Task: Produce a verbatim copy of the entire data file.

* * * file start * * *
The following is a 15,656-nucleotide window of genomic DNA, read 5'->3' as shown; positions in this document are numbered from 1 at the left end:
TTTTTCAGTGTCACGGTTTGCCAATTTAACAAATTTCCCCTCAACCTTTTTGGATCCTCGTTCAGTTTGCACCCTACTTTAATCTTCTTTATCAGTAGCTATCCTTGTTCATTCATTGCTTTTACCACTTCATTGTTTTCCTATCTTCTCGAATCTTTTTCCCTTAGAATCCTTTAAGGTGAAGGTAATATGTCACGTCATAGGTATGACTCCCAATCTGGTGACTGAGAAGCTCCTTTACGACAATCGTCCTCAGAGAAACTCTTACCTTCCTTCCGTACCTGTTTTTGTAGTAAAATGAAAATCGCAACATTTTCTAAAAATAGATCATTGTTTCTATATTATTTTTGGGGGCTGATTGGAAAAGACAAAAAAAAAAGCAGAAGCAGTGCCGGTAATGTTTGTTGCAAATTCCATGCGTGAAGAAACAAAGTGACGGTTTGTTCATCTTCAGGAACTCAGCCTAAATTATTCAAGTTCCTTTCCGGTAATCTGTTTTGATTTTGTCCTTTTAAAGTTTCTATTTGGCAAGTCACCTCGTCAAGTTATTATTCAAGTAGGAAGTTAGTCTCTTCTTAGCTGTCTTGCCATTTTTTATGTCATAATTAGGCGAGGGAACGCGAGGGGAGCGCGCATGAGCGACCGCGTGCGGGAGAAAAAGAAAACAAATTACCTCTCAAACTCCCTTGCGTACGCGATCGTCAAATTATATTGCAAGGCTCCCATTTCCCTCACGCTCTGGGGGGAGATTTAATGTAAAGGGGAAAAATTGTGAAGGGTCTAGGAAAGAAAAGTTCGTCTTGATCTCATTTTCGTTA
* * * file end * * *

The following is a 15,656-nucleotide window of genomic DNA, read 5'->3' as shown; positions in this document are numbered from 1 at the left end:
TTTTTCAGTGTCACGGTTTGCCAATTTAACAAATTTCCCCTCAACCTTTTTGGATCCTCGTTCAGTTTGCACCCTACTTTAATCTTCTTTATCAGTAGCTATCCTTGTTCATTCATTGCTTTTACCACTTCATTGTTTTCCTATCTTCTCGAATCTTTTTCCCTTAGAATCCTTTAAGGTGAAGGTAATATGTCACGTCATAGGTATGACTCCCAATCTGGTGACTGAGAAGCTCCTTTACGACAATCGTCCTCAGAGAAACTCTTACCTTCCTTCCGTACCTGTTTTTGTAGTAAAATGAAAATCGCAACATTTTCTAAAAATAGATCATTGTTTCTATATTATTTTTGGGGGCTGATTGGAAAAGACAAAAAAAAAAGCAGAAGCAGTGCCGGTAATGTTTGTTGCAAATTCCATGCGTGAAGAAACAAAGTGACGGTTTGTTCATCTTCAGGAACTCAGCCTAAATTATTCAAGTTCCTTTCCGGTAATCTGTTTTGATTTTGTCCTTTTAAAGTTTCTATTTGGCAAGTCACCTCGTCAAGTTATTATTCAAGTAGGAAGTTAGTCTCTTCTTAGCTGTCTTGCCATTTTTTATGTCATAATTAGGCGAGGGAACGCGAGGGGAGCGCGCATGAGCGACCGCGTGCGGGAGAAAAAGAAAACAAATTACCTCTCAAACTCCCTTGCGTACGCGATCGTCAAATTATATTGCAAGGCTCCCATTTCCCTCACGCTCTGGGGGGAGATTTAATGTAAAGGGGAAAAATTGTGAAGGGTCTAGGAAAGAAAAGTTCGTCTTGATCTCATTTTCGTTA